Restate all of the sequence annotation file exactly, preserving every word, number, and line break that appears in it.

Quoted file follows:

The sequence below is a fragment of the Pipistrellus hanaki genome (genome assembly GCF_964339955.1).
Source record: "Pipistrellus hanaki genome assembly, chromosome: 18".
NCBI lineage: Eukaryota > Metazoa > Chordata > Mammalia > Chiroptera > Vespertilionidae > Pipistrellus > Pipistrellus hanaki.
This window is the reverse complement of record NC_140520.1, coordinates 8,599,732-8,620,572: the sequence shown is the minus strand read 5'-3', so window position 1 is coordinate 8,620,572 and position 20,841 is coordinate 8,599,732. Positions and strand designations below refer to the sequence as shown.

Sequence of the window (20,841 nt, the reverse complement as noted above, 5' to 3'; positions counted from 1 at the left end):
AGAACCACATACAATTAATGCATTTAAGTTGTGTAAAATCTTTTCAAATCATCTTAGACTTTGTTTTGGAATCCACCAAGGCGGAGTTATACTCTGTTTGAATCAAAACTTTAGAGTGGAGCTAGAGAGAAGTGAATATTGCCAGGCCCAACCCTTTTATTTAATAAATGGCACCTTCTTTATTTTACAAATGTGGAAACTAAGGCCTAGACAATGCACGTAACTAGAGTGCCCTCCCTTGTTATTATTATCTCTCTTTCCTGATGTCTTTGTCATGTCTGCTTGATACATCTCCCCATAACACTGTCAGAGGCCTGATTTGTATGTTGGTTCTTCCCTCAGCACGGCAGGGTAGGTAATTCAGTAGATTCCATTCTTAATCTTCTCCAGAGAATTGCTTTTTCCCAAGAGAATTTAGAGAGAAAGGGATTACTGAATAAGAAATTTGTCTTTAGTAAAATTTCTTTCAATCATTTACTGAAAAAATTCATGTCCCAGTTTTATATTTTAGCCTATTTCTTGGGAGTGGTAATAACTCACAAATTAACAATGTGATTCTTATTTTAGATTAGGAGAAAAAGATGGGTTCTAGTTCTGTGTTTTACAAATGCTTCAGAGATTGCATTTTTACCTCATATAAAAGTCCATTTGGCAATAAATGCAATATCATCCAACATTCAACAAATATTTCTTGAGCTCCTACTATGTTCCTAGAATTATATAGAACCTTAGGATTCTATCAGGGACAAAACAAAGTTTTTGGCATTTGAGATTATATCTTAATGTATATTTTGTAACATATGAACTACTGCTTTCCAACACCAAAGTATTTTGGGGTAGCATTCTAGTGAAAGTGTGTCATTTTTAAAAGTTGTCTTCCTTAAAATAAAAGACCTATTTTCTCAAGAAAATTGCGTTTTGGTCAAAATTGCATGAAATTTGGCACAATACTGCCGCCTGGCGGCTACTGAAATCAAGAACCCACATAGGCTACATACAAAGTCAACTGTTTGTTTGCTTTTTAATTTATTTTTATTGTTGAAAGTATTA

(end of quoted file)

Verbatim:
The sequence below is a fragment of the Pipistrellus hanaki genome (genome assembly GCF_964339955.1).
Source record: "Pipistrellus hanaki genome assembly, chromosome: 18".
NCBI lineage: Eukaryota > Metazoa > Chordata > Mammalia > Chiroptera > Vespertilionidae > Pipistrellus > Pipistrellus hanaki.
This window is the reverse complement of record NC_140520.1, coordinates 8,599,732-8,620,572: the sequence shown is the minus strand read 5'-3', so window position 1 is coordinate 8,620,572 and position 20,841 is coordinate 8,599,732. Positions and strand designations below refer to the sequence as shown.

Sequence of the window (20,841 nt, the reverse complement as noted above, 5' to 3'; positions counted from 1 at the left end):
AGAACCACATACAATTAATGCATTTAAGTTGTGTAAAATCTTTTCAAATCATCTTAGACTTTGTTTTGGAATCCACCAAGGCGGAGTTATACTCTGTTTGAATCAAAACTTTAGAGTGGAGCTAGAGAGAAGTGAATATTGCCAGGCCCAACCCTTTTATTTAATAAATGGCACCTTCTTTATTTTACAAATGTGGAAACTAAGGCCTAGACAATGCACGTAACTAGAGTGCCCTCCCTTGTTATTATTATCTCTCTTTCCTGATGTCTTTGTCATGTCTGCTTGATACATCTCCCCATAACACTGTCAGAGGCCTGATTTGTATGTTGGTTCTTCCCTCAGCACGGCAGGGTAGGTAATTCAGTAGATTCCATTCTTAATCTTCTCCAGAGAATTGCTTTTTCCCAAGAGAATTTAGAGAGAAAGGGATTACTGAATAAGAAATTTGTCTTTAGTAAAATTTCTTTCAATCATTTACTGAAAAAATTCATGTCCCAGTTTTATATTTTAGCCTATTTCTTGGGAGTGGTAATAACTCACAAATTAACAATGTGATTCTTATTTTAGATTAGGAGAAAAAGATGGGTTCTAGTTCTGTGTTTTACAAATGCTTCAGAGATTGCATTTTTACCTCATATAAAAGTCCATTTGGCAATAAATGCAATATCATCCAACATTCAACAAATATTTCTTGAGCTCCTACTATGTTCCTAGAATTATATAGAACCTTAGGATTCTATCAGGGACAAAACAAAGTTTTTGGCATTTGAGATTATATCTTAATGTATATTTTGTAACATATGAACTACTGCTTTCCAACACCAAAGTATTTTGGGGTAGCATTCTAGTGAAAGTGTGTCATTTTTAAAAGTTGTCTTCCTTAAAATAAAAGACCTATTTTCTCAAGAAAATTGCGTTTTGGTCAAAATTGCATGAAATTTGGCACAATACTGCCGCCTGGCGGCTACTGAAATCAAGAACCCACATAGGCTACATACAAAGTCAACTGTTTGTTTGCTTTTTAATTTATTTTTATTGTTGAAAGTATTA